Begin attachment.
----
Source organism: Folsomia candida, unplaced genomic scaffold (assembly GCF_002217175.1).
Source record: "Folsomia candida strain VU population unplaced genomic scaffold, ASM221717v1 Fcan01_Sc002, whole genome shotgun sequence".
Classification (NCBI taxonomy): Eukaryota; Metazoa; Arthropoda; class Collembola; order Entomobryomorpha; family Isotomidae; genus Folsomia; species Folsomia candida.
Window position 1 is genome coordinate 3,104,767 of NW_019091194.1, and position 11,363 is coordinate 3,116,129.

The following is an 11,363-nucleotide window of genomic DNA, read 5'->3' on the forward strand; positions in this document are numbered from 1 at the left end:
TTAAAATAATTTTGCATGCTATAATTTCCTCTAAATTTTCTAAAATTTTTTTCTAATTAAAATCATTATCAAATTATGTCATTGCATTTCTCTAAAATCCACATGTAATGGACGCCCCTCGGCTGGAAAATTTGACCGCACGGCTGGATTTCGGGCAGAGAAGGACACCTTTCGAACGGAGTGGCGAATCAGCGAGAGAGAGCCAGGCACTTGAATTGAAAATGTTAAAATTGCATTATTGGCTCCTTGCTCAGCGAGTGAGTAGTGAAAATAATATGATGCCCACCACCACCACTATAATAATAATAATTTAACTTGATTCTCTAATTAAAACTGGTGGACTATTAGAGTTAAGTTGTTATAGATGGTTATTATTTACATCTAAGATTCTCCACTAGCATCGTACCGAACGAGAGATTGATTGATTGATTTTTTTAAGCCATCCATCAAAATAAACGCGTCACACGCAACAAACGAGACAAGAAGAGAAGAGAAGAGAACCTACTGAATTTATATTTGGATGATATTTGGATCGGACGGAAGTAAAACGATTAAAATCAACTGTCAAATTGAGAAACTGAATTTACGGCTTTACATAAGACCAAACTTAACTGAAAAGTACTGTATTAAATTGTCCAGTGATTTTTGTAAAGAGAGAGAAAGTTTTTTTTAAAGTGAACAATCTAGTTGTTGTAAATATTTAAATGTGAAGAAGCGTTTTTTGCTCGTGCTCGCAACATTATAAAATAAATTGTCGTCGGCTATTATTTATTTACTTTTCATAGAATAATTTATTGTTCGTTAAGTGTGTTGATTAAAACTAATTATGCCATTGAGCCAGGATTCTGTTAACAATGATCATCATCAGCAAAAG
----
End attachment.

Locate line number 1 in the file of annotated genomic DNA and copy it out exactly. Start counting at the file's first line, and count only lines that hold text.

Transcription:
Source organism: Folsomia candida, unplaced genomic scaffold (assembly GCF_002217175.1).